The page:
Nativity Scenes are a Catholic demonstration that began in the 13rd century and reached its peak in Naples in 1734, under the reign of the future Carlos III of Spain and followed by his son Ferdinand. They both promoted this tradition in their Capodimonte Palace. Nativity Scenes were conceived as a complex ephemeral expression and annually celebrated. Around this tradition, there was a whole craft activity of great wealth and imagination, deeply rooted in the promotion of applied arts and manufactures by monarchs of the Enlightenment.
The scenes of the Nativity Scene are inspired by biblical texts and Christian legends. These scenes combine popular life and noble ceremony, the manners and the exotic, cultured reference or fantasy. Nativity ends up being reduced to a scene.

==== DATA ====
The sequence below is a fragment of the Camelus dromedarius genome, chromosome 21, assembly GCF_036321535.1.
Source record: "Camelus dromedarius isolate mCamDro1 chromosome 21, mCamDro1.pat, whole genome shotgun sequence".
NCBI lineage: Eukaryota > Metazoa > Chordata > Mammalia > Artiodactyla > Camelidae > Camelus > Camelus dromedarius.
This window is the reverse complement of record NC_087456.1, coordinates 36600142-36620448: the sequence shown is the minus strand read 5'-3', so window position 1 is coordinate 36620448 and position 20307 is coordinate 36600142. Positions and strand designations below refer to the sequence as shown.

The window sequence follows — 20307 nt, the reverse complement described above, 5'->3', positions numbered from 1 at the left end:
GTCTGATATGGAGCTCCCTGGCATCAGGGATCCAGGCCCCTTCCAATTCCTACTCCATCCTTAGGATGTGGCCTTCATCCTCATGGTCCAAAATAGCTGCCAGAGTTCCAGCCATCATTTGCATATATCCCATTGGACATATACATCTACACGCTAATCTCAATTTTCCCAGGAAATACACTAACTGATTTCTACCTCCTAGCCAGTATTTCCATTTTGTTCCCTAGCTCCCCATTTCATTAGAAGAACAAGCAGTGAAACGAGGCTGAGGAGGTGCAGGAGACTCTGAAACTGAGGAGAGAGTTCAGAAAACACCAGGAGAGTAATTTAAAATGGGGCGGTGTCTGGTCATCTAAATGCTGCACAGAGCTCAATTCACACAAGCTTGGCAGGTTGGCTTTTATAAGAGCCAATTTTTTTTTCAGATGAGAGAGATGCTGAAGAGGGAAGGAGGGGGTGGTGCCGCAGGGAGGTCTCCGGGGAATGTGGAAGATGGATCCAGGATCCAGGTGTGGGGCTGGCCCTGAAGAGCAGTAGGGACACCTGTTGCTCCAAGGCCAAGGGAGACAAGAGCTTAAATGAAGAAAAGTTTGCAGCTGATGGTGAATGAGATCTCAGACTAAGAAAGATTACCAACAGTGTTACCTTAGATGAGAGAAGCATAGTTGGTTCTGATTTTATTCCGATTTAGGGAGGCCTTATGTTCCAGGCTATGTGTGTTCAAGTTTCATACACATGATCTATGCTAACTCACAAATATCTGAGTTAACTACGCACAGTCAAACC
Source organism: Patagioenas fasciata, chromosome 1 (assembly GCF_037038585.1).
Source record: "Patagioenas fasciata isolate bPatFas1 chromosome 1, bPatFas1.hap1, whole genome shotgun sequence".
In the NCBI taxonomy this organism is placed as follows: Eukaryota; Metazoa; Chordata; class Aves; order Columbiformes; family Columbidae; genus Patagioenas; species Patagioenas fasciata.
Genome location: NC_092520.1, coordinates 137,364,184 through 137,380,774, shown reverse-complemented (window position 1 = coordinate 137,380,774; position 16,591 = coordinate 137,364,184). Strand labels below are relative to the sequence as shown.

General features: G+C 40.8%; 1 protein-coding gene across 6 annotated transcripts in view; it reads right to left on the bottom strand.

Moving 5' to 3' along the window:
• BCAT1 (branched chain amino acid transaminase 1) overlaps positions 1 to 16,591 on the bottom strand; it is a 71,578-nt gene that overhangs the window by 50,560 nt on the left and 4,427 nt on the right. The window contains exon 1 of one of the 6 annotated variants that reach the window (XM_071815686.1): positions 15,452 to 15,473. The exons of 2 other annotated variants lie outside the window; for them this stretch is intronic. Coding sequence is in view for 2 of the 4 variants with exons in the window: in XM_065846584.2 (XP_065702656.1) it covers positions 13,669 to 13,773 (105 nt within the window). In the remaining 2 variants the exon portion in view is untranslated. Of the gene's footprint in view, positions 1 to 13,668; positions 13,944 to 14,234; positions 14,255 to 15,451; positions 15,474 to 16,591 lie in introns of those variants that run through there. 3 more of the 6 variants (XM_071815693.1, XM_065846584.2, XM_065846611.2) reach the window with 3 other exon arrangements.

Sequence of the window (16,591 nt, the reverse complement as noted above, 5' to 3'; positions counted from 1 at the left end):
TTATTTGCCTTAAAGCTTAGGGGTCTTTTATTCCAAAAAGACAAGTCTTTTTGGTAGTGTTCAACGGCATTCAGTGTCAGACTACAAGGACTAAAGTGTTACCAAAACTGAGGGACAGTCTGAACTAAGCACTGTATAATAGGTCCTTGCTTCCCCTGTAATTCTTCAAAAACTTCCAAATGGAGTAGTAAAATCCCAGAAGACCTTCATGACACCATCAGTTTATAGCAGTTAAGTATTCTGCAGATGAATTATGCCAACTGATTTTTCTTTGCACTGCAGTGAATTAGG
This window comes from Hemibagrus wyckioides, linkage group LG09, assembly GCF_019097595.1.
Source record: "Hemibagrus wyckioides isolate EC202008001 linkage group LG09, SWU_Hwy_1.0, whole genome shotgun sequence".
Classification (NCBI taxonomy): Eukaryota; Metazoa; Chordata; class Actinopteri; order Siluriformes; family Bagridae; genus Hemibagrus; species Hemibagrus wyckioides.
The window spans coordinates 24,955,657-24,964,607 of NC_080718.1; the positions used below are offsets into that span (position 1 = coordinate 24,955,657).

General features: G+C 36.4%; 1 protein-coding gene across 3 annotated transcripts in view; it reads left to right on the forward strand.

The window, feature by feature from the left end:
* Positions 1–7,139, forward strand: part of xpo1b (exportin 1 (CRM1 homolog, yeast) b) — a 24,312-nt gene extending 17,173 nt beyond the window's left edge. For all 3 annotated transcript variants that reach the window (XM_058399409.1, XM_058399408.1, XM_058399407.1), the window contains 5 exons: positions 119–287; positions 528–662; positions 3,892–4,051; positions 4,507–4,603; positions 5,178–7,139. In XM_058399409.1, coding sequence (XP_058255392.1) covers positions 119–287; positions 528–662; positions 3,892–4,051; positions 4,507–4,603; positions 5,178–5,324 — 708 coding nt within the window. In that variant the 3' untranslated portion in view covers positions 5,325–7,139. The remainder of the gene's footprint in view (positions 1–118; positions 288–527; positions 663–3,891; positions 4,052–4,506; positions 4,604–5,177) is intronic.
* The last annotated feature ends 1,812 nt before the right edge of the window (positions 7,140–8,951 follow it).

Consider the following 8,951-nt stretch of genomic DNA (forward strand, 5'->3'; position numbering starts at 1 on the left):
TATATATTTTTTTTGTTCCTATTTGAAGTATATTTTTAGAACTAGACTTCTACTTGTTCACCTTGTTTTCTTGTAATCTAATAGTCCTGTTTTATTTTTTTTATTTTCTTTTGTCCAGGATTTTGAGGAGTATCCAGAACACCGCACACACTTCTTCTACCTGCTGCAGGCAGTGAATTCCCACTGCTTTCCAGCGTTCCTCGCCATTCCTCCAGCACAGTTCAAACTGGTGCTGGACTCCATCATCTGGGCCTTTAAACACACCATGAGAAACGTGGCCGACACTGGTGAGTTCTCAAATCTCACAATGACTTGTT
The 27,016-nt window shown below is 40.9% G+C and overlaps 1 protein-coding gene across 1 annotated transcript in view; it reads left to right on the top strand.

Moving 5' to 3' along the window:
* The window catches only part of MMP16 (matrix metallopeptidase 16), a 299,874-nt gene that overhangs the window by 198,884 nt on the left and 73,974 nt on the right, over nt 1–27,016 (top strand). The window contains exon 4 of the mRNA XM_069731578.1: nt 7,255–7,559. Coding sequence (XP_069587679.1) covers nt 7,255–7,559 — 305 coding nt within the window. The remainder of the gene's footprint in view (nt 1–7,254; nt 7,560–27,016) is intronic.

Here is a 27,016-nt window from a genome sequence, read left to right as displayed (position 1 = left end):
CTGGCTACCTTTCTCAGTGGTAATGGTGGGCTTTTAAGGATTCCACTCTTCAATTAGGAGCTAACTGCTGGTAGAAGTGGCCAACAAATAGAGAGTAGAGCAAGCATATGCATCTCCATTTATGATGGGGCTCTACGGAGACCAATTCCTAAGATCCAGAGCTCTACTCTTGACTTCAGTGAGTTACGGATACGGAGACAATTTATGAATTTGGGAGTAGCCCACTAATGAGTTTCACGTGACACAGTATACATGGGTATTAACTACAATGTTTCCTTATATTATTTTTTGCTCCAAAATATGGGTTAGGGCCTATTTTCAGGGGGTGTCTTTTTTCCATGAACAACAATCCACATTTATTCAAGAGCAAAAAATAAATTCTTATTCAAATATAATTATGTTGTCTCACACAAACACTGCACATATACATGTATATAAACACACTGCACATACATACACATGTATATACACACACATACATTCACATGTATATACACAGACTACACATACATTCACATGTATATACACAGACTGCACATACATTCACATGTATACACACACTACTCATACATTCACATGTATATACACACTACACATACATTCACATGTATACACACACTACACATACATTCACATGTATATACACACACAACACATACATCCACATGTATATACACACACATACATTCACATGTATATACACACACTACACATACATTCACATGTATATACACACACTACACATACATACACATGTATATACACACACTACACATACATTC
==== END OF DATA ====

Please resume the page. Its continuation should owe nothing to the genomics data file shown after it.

It is nearly composed by two hundred figures covering the full range of characters and types: the Sagrada Familia, the angelic choir, the Three Wishes Men and their splendid oriental entourage. There are also pastors, dapper bourgeois people, artisans, vendors, farmer, gypsies and a beggar. Also, pets and accessories (finimenti) contribute to the variegation and to the vital disorder of the composition.